Back to David's theory of evolution of abstract thought (Evolution)

by David Turell @, Monday, July 13, 2020, 18:15 (108 days ago) @ David Turell

Only we have it:

https://mindmatters.ai/2020/07/can-animal-minds-rival-humans-under-the-right-circumstan...

Dr. Savage-Rumbaugh is a controversial scientist who believes that animals have intellectual powers that can, under the right circumstances, rival the human intellect. She included her ape subjects as co-authors on the paper because she believed that their intellectual contributions warranted co-authorship. This created quite a stir in the primatology community—among the human members that is. The apes seemed not to notice.

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Modern Western society assumes that nonhuman animals do not possess an episteme comparable to humans because nonhuman animals do not possess an episteme comparable to humans. The proof of this assumption is simple: nonhuman animals have not taken any position in this debate, nor have they published their own review articles in Project Muse, because, well, they do not possess an episteme comparable to humans.

In plainer language, non-human animals don’t and can’t think abstractly. That is not to say that non-human animals aren’t clever or social or perceptive—they can be quite adept at the many things non-human animals can do. But non-human animals can’t do abstract thought. It is the capacity for abstract thought that distinguishes human animals from non-human animals.

Abstraction is the ability to think in terms of universals instead of just particulars. It is the hallmark of the human mind, and of the human soul, and it corresponds to the spiritual nature of the human soul. Non-human animals also have minds and souls (as any dog owner knows—you don’t need two PhD’s) but non-human animals only think concretely. (my bold)

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Symbols are signs that convey meaning by perception, not by abstract understanding. Symbols are, loosely speaking, pictures that either look like what they mean or that, through a process of training or habituation, become associated with a meaning. A road sign showing a running deer is a symbol that conveys the meaning that deer often cross here.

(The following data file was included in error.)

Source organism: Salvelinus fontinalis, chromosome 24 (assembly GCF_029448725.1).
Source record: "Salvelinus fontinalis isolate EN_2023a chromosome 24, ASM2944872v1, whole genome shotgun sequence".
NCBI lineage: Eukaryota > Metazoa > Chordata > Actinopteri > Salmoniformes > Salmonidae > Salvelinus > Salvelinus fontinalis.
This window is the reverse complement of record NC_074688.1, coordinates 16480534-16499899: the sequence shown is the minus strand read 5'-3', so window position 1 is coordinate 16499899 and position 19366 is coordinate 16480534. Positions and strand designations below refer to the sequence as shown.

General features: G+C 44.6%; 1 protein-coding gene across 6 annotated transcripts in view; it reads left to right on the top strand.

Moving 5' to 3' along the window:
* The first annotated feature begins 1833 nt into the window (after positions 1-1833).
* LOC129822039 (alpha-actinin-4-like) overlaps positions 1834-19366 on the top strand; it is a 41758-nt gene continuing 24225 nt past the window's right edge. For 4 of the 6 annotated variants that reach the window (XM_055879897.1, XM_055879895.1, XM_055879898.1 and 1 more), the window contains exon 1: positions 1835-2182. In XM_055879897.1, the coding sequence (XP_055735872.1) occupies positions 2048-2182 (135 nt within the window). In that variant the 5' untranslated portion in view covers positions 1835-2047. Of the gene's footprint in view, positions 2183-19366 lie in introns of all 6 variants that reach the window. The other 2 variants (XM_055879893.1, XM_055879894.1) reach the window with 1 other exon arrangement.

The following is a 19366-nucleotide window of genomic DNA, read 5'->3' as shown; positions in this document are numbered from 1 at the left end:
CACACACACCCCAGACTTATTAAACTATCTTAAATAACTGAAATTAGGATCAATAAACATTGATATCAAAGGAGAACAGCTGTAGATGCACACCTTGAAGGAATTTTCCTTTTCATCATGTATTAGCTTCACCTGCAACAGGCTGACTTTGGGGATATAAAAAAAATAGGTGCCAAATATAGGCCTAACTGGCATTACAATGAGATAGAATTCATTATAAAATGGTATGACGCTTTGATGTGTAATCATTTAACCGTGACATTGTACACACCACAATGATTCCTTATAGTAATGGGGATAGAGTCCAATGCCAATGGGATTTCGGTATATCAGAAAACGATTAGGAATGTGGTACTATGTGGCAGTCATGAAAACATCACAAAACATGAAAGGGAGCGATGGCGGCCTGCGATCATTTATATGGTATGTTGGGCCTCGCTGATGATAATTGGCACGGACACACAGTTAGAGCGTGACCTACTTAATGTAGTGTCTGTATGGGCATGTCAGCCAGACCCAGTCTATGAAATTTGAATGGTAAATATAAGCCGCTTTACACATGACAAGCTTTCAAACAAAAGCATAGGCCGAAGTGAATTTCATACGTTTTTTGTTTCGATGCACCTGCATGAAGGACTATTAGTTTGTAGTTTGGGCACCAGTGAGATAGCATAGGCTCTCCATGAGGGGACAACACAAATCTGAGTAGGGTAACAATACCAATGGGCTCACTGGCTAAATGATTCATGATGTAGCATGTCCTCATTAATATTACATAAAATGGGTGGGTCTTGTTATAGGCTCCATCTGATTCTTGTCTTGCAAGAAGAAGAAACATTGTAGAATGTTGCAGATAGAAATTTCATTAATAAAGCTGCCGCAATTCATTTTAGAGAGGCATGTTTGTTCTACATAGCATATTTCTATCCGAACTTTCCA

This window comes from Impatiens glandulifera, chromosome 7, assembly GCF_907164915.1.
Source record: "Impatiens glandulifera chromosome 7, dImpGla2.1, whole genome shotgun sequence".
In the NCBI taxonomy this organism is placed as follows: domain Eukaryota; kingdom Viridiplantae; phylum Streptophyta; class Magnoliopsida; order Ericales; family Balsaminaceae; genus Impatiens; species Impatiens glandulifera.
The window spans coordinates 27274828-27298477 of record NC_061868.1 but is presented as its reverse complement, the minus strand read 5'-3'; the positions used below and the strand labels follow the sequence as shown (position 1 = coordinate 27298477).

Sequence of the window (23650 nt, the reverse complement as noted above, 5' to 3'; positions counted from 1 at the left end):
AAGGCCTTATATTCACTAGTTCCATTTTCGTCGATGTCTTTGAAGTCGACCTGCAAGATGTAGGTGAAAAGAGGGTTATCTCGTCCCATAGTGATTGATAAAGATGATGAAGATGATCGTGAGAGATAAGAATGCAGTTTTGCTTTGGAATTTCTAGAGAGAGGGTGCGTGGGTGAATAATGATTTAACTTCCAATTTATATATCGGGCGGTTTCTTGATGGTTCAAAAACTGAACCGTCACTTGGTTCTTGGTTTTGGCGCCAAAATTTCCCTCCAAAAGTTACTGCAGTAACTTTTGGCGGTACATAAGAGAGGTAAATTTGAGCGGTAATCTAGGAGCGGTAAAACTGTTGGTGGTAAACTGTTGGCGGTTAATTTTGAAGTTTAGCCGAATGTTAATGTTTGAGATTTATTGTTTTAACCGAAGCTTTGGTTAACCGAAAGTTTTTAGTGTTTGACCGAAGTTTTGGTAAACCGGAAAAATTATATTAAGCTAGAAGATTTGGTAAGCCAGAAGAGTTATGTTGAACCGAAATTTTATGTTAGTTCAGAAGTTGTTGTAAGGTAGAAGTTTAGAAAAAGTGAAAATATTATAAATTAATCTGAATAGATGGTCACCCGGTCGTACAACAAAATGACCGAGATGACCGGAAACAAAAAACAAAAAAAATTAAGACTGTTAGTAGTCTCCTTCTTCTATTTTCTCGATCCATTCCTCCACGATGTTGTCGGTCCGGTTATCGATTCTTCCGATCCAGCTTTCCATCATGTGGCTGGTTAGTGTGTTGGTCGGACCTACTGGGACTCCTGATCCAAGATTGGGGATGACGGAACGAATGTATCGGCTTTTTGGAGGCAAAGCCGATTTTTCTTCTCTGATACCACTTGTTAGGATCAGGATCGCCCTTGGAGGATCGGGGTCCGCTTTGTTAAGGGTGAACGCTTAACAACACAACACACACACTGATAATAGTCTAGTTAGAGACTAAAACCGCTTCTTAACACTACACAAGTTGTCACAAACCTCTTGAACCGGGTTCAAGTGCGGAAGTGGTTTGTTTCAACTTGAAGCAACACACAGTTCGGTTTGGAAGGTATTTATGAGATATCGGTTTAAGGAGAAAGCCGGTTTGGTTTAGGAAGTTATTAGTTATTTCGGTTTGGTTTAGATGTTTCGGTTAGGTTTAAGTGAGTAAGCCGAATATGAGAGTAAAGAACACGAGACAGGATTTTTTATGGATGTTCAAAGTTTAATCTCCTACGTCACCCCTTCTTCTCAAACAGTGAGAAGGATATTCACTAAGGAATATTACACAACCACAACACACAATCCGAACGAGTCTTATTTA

Designators are words that convey meaning by abstraction. Designators convey concepts using signs that do not look like the meaning they point to, and the concepts are not acquired merely by training or habituation. A road sign with the words “Deer Crossing” is a designator that conveys the meaning that deer often cross here. A road sign with a picture of a deer and the words “Deer Crossing” is a sign that uses both a symbol and a designator.

It is a mistake to infer that words are merely complex symbols, acquired by training or habituation. Human language, which is the power to use designators to convey meaning, is a power inherent to and unique to human beings, as linguist Noam Chomsky has pointed out.

The reason non-human animals do not have language is not because they’re stupid or lack the ability to articulate the necessary sounds or write the necessary squiggles. It is because they lack the ability to think abstractly. When animals seem to use language it is invariably because humans have trained them to connect symbols (with which animals can be very adept) with designators.

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Dr. Savage-Rumbaugh and Dr. Dr. Bradshaw’s commitment to the ethical treatment of animals is laudable and it is one I share. But their misunderstanding of human language and of animal behavior is unfortunate and dangerous. The denial of human exceptionalism inherent to their error will indeed lead to treating animals more like humans, but only in the sense that humans will be treated like animals, not the other way around. That denial is not new—it has long been the basis for genocide and totalitarianism—and it is chilling that scientists are again leading us down this dark path.

Comment: Same old story: the bees must do abstract thinking to connect biting leaves to later more immediate flowering. I know your brain is an exceptional human brain, based on your debating techniques of distortion and twists of my statements, and also upon your very clever prose (books I've read) and poetry. But the bee brain is nothing like our prefrontal and frontal cortex in volume and complexity. Habilis could barely conceptualize, compared to us. It took 600 more cc's of complexity! Human brain function exceptionalism is not an accident of chance. As Adler states it proves God beyond a reasonable doubt. You are joined at the hip with all those distressed folks who want to purposely get rid of the exceptionalism. The campaign is obvious and a gross distortion of the difference. Read his article in which he describes how he handle his dog, Pippa. Similar to my horse discussion.


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